One major component of Business Insider’s ranking is the average starting salary. Looking at this exclusively, you can filter out the business schools that yield the best salaries after graduation. Among the 50 leading schools, students from 22 schools went on achieving base salaries over 100,000 US-Dollar. Although Stanford placed fourth on the overall list, its graduates earn the highest starting salaries of all the schools, averaging more than 133,000 US-Dollar. Other high achievers like Harvard and Wharton fared well as well. Harvard graduates earn an average of more than 131,000 US-Dollar after school and Wharton graduates average on more than 127,000 US-Dollar, though Wharton’s tuition cost also amounts to 144,340 US-Dollar. The Wharton School topped the Business Insider ranking overall in 2015 for all-around excellence (see article above). Wharton’s salary expectation is similar to Columbia Business School’s as well as Sloan School of Management’s and the Booth School of Business’s. Graduates of Dartmouth’s Tuck School of Business follow with an average starting salary of 123,900 US-Dollar. Amongst the 22 schools are many more well-known schools like the Anderson School of Management, the Fuqua School of Business, Yale School of Management, London Business School, Darden Business School, the Booth School of Business or the Kellogg School of Management. But other not as well-known universities do well in the salary category as well. Graduates from the Foster School of Business, the Jones Graduate School of Business or the McCombs School of Business also break the ranks of the 100,000 US-Dollarfor example. Read full story: MBA...

10 Leading MBA Programs That Produce Immediate Placement After Graduation...

Discounting MBA programs at Harvard and Stanford, where growing demand is related to entrepreneurship particularly with Harvard Business School’s Rock Center for Entrepreneurship, the following programs are found to produce the highest rate of job placement successes with employers as McKinsey & Co., Goldman Sachs, Amazon, Bain & Co. In a report by Business Insider, the over-all ranking of these schools were determined with consideration of such factors as reputation, starting salary average, gap-length between graduation and job placement, GMAT result and program cost. 1 University of Chicago, Booth School of Business at 98% With top placements at McKinsey & Co., Bain & Co., Amazon, Boston Consulting Group, and Bank of America graduates of the Booth School of Business are snapped up within three months of completing the program. 2 Washington University in St. Louis, Olin Business School at 97% Focused on both corporate and nonprofit consulting, entrepreneurship and global studies, a considerable number of Olin graduates go into financial services, consumer products and technology industry. 3 University of Warwick, Warwick Business School at 97% Placements are largely with American Express, Citibank, Amazon and Goldman Sachs for graduates of this program. 4 University of Washington, Foster School of Business at 96% McKinsey & Co., Starbucks, Amazon, Johnson & Johnson and Northwestern Mutual are quick to grab Foster’s graduates. 5 Georgia Tech, Scheller College of Business at 96% Borrowing largely from Georgia Tech’s strength in technological focus, this program produces graduates that have a more current and relevant business training. A large percentage of students go on to fill consulting and technology posts. 6 University of Virginia, Darden School of Business at 95% Bain & Co. and A.T. Kearney and similar firms employ a good number of Darden graduates. The...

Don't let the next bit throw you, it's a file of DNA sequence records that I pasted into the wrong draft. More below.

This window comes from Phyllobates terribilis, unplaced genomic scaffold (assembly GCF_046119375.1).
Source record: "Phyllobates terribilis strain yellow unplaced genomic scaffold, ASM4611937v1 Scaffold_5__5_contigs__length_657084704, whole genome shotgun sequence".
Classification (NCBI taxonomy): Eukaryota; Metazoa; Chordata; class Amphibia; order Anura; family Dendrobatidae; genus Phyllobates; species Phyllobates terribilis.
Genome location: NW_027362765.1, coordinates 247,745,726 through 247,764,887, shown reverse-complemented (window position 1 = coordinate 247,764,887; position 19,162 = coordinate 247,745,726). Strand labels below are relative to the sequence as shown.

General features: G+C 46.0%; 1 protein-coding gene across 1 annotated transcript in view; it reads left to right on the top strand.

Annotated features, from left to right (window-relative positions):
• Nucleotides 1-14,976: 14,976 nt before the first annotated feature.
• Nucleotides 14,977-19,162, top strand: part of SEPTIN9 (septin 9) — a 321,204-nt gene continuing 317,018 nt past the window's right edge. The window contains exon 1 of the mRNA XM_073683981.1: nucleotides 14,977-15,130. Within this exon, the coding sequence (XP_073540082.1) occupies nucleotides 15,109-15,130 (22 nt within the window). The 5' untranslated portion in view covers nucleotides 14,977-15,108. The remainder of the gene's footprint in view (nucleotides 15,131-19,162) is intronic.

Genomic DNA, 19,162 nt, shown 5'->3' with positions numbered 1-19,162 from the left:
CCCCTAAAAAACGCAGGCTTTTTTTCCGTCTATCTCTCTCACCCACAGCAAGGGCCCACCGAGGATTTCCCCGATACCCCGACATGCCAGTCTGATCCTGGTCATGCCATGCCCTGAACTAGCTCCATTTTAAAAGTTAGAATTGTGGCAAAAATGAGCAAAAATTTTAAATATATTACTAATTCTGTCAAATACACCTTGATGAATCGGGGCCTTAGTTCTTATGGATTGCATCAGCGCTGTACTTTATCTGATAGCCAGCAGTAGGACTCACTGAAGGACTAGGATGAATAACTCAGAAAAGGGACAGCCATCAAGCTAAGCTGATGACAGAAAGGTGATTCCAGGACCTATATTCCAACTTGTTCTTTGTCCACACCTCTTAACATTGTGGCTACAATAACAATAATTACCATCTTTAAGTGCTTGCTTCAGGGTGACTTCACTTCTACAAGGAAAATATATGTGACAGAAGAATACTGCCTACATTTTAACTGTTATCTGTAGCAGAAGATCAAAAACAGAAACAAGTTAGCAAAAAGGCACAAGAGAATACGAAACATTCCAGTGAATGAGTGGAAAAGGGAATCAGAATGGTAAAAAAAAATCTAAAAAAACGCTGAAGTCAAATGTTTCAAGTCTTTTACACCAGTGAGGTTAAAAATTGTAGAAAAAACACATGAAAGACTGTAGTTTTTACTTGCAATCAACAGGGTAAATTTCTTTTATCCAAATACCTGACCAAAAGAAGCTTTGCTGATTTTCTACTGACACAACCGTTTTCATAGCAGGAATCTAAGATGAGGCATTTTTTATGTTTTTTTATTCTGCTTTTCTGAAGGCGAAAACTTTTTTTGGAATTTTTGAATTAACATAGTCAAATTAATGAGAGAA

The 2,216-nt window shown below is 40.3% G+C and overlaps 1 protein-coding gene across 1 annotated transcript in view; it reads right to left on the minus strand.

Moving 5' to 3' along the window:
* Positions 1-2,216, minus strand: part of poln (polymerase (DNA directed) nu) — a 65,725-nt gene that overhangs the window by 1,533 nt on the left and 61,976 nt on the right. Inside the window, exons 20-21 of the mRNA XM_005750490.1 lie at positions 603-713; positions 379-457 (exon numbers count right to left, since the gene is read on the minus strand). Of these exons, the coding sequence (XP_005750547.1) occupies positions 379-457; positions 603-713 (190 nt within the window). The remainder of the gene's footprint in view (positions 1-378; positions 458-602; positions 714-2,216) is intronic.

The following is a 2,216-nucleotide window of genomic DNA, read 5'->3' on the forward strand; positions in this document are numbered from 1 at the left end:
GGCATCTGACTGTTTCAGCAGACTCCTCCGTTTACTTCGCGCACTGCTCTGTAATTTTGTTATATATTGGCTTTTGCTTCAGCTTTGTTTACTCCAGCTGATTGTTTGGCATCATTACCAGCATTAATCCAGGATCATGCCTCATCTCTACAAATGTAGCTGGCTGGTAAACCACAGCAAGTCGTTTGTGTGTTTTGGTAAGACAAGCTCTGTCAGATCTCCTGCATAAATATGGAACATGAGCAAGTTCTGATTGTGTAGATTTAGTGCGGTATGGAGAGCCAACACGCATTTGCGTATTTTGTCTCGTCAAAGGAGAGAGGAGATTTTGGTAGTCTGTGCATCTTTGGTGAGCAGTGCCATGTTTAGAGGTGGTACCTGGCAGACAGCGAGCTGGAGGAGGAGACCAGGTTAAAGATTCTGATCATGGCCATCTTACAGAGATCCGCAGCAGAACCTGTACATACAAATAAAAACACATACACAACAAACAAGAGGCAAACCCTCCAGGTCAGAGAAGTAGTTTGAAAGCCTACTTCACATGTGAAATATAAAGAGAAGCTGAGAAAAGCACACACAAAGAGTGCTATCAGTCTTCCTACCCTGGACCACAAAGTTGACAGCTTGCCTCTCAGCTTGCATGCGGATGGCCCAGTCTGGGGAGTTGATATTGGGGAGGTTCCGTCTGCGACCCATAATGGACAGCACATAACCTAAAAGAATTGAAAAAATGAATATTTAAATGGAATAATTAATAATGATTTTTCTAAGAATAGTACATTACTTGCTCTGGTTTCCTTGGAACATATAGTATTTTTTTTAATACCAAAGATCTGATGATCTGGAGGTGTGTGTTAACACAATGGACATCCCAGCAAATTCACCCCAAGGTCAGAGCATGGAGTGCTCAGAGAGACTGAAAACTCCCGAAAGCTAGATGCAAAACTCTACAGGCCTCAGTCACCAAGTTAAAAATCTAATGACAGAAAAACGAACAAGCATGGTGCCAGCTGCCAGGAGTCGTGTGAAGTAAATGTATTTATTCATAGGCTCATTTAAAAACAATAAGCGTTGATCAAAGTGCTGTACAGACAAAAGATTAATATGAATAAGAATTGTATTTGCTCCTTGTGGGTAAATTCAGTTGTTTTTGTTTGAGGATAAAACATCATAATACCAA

Facebook actually does want MBAs – no matter what Sheryl Sandberg says...